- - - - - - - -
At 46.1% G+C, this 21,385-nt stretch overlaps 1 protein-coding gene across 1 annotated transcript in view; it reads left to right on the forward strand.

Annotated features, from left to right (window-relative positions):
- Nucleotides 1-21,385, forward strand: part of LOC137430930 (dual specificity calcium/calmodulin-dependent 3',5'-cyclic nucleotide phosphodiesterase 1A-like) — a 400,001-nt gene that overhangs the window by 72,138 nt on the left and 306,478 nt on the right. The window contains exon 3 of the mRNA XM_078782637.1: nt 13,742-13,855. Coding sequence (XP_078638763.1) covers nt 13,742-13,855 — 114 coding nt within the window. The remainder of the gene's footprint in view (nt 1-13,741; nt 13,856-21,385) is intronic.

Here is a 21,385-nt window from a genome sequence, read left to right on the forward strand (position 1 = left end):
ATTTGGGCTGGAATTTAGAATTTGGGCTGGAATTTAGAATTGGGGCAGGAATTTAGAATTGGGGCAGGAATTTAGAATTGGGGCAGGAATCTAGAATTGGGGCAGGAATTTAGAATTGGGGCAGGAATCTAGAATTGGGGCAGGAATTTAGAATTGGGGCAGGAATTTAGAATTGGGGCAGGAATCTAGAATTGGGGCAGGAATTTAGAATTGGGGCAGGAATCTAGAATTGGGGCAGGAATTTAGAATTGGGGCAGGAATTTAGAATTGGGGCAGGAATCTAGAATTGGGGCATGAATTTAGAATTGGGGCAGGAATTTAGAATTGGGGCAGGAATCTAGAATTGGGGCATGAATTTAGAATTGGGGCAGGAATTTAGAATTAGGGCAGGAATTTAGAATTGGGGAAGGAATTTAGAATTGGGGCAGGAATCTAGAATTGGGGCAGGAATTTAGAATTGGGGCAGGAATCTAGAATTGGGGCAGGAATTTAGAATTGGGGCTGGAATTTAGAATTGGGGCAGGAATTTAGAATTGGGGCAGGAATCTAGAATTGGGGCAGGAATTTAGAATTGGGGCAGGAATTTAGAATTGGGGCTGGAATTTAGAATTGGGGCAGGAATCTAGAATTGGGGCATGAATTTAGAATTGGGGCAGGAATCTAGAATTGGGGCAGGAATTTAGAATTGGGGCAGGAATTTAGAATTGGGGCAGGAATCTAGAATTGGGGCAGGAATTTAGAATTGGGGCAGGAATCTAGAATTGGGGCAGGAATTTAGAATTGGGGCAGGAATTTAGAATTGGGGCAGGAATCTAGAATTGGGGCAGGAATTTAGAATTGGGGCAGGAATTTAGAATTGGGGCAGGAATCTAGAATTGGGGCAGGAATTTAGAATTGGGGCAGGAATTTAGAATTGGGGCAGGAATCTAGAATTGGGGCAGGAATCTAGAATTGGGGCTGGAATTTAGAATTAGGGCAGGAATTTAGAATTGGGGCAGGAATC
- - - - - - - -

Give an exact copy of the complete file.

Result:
At 46.1% G+C, this 21,385-nt stretch overlaps 1 protein-coding gene across 1 annotated transcript in view; it reads left to right on the forward strand.

Annotated features, from left to right (window-relative positions):
- Nucleotides 1-21,385, forward strand: part of LOC137430930 (dual specificity calcium/calmodulin-dependent 3',5'-cyclic nucleotide phosphodiesterase 1A-like) — a 400,001-nt gene that overhangs the window by 72,138 nt on the left and 306,478 nt on the right. The window contains exon 3 of the mRNA XM_078782637.1: nt 13,742-13,855. Coding sequence (XP_078638763.1) covers nt 13,742-13,855 — 114 coding nt within the window. The remainder of the gene's footprint in view (nt 1-13,741; nt 13,856-21,385) is intronic.

Here is a 21,385-nt window from a genome sequence, read left to right on the forward strand (position 1 = left end):
ATTTGGGCTGGAATTTAGAATTTGGGCTGGAATTTAGAATTGGGGCAGGAATTTAGAATTGGGGCAGGAATTTAGAATTGGGGCAGGAATCTAGAATTGGGGCAGGAATTTAGAATTGGGGCAGGAATCTAGAATTGGGGCAGGAATTTAGAATTGGGGCAGGAATTTAGAATTGGGGCAGGAATCTAGAATTGGGGCAGGAATTTAGAATTGGGGCAGGAATCTAGAATTGGGGCAGGAATTTAGAATTGGGGCAGGAATTTAGAATTGGGGCAGGAATCTAGAATTGGGGCATGAATTTAGAATTGGGGCAGGAATTTAGAATTGGGGCAGGAATCTAGAATTGGGGCATGAATTTAGAATTGGGGCAGGAATTTAGAATTAGGGCAGGAATTTAGAATTGGGGAAGGAATTTAGAATTGGGGCAGGAATCTAGAATTGGGGCAGGAATTTAGAATTGGGGCAGGAATCTAGAATTGGGGCAGGAATTTAGAATTGGGGCTGGAATTTAGAATTGGGGCAGGAATTTAGAATTGGGGCAGGAATCTAGAATTGGGGCAGGAATTTAGAATTGGGGCAGGAATTTAGAATTGGGGCTGGAATTTAGAATTGGGGCAGGAATCTAGAATTGGGGCATGAATTTAGAATTGGGGCAGGAATCTAGAATTGGGGCAGGAATTTAGAATTGGGGCAGGAATTTAGAATTGGGGCAGGAATCTAGAATTGGGGCAGGAATTTAGAATTGGGGCAGGAATCTAGAATTGGGGCAGGAATTTAGAATTGGGGCAGGAATTTAGAATTGGGGCAGGAATCTAGAATTGGGGCAGGAATTTAGAATTGGGGCAGGAATTTAGAATTGGGGCAGGAATCTAGAATTGGGGCAGGAATTTAGAATTGGGGCAGGAATTTAGAATTGGGGCAGGAATCTAGAATTGGGGCAGGAATCTAGAATTGGGGCTGGAATTTAGAATTAGGGCAGGAATTTAGAATTGGGGCAGGAATC